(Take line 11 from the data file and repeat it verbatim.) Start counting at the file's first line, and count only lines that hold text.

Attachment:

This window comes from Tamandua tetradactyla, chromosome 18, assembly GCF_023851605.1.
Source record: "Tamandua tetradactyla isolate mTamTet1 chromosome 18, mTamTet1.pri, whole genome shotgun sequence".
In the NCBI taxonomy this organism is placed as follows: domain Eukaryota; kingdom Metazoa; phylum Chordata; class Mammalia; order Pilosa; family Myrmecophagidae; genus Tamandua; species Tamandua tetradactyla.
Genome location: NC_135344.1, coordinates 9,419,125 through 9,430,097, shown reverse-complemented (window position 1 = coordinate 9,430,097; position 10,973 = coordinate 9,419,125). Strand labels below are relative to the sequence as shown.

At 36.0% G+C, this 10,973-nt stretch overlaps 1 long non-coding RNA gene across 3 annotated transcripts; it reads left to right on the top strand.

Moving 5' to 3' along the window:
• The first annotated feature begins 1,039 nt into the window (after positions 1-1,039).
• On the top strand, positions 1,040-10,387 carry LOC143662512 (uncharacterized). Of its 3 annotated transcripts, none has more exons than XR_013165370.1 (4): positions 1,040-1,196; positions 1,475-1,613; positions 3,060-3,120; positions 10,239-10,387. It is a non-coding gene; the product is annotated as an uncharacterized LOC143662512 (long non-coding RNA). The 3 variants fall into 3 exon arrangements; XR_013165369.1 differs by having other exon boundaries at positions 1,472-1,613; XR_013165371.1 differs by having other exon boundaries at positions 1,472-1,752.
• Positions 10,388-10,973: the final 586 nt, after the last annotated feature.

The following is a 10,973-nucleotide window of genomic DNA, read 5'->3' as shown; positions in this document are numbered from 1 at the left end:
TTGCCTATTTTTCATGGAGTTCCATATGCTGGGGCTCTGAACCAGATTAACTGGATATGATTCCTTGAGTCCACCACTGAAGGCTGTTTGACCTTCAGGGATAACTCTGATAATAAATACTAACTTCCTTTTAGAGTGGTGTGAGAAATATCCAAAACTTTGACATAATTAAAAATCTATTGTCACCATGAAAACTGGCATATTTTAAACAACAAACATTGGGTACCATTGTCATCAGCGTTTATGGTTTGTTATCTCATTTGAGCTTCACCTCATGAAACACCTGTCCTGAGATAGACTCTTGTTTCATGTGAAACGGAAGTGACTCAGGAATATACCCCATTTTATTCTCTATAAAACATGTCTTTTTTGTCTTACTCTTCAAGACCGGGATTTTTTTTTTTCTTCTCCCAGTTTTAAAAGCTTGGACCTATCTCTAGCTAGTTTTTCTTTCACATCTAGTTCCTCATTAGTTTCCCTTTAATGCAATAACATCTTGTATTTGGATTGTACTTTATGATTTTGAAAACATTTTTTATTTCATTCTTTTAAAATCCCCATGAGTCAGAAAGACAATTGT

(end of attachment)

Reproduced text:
TTGCCTATTTTTCATGGAGTTCCATATGCTGGGGCTCTGAACCAGATTAACTGGATATGATTCCTTGAGTCCACCACTGAAGGCTGTTTGACCTTCAGGGATAACTCTGATAATAAATACTAACTTCCTTTTAGAGTGGTGTGAGAAATATCCAAAACTTTGACATAATTAAAAATCTATTGTCACCATGAAAACTGGCATATTTTAAACAACAAACATTGGGTACCATTGTCATCAGCGTTTATGGTTTGTTATCTCATTTGAGCTTCACCTCATGAAACACCTGTCCTGAGATAGACTCTTGTTTCATGTGAAACGGAAGTGACTCAGGAATATACCCCATTTTATTCTCTATAAAACATGTCTTTTTTGTCTTACTCTTCAAGACCGGGATTTTTTTTTTTCTTCTCCCAGTTTTAAAAGCTTGGACCTATCTCTAGCTAGTTTTTCTTTCACATCTAGTTCCTCATTAGTTTCCCTTTAATGCAATAACATCTTGTATTTGGATTGTACTTTATGATTTTGAAAACATTTTTTATTTCATTCTTTTAAAATCCCCATGAGTCAGAAAGACAATTGT